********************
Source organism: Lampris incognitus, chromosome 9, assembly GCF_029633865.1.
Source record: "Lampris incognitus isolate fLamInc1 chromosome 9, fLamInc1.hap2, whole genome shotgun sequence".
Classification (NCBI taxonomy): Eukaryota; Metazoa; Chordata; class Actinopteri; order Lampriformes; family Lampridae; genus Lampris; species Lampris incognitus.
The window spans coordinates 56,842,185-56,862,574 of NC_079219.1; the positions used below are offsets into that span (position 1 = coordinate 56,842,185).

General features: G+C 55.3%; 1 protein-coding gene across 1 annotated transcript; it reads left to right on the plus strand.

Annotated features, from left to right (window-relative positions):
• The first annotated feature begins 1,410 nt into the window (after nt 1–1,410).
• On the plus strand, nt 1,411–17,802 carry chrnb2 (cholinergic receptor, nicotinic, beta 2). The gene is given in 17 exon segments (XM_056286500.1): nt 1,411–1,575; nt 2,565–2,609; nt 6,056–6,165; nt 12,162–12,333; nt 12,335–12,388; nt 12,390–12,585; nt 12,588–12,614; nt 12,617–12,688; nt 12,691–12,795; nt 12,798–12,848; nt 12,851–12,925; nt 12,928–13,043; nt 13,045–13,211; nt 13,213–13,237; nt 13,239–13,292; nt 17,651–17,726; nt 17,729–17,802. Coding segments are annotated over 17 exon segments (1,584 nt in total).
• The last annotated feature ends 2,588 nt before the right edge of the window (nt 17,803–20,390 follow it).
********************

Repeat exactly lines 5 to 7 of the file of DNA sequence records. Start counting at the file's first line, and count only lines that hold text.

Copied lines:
General features: G+C 55.3%; 1 protein-coding gene across 1 annotated transcript; it reads left to right on the plus strand.

Annotated features, from left to right (window-relative positions):
• The first annotated feature begins 1,410 nt into the window (after nt 1–1,410).